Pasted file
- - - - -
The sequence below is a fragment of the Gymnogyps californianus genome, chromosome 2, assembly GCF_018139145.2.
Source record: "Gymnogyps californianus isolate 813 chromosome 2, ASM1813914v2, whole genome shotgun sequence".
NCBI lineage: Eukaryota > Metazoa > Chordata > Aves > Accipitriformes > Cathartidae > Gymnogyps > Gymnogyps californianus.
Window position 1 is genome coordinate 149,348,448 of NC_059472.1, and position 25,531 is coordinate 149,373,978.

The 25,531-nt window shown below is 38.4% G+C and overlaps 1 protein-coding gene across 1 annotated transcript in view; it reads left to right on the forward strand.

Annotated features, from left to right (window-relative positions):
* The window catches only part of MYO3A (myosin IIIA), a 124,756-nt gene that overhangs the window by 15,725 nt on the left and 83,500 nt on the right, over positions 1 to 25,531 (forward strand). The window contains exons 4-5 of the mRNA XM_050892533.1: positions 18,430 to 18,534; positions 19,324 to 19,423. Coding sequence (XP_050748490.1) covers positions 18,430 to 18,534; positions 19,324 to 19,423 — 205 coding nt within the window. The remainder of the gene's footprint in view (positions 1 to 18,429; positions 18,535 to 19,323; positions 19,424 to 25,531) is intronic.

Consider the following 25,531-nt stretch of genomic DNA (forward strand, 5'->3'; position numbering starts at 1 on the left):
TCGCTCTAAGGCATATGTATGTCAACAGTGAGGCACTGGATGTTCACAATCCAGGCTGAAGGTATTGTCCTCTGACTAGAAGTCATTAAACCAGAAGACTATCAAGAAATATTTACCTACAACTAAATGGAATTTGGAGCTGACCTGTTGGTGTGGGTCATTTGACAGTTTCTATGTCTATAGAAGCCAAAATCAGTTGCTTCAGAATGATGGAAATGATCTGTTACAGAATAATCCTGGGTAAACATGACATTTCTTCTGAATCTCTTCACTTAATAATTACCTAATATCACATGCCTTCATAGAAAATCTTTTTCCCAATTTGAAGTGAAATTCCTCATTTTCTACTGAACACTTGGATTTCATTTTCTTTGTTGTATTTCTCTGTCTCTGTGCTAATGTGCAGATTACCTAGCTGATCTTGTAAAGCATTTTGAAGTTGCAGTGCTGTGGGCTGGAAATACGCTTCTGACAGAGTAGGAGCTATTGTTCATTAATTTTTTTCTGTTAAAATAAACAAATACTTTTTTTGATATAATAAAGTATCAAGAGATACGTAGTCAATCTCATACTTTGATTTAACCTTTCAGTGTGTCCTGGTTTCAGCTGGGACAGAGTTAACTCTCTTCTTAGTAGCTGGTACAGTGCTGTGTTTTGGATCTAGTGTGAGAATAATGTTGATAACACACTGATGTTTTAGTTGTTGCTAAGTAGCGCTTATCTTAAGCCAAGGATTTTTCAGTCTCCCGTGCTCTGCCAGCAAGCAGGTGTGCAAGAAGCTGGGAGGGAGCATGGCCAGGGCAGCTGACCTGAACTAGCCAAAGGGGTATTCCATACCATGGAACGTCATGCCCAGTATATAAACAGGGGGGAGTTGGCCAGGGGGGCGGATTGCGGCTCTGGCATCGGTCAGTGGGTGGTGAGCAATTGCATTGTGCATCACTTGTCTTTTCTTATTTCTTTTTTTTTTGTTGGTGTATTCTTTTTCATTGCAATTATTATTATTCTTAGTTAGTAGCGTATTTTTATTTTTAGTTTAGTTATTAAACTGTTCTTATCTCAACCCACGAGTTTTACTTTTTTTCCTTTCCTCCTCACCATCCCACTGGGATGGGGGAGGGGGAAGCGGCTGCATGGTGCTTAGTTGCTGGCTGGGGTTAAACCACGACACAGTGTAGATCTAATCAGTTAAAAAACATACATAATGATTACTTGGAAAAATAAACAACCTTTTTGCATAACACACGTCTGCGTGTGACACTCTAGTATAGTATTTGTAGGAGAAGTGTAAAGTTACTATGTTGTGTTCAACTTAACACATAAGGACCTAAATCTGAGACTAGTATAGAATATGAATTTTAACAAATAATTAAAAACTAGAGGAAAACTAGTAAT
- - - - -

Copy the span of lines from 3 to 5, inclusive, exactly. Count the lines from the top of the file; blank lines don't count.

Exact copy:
NCBI lineage: Eukaryota > Metazoa > Chordata > Aves > Accipitriformes > Cathartidae > Gymnogyps > Gymnogyps californianus.
Window position 1 is genome coordinate 149,348,448 of NC_059472.1, and position 25,531 is coordinate 149,373,978.

The 25,531-nt window shown below is 38.4% G+C and overlaps 1 protein-coding gene across 1 annotated transcript in view; it reads left to right on the forward strand.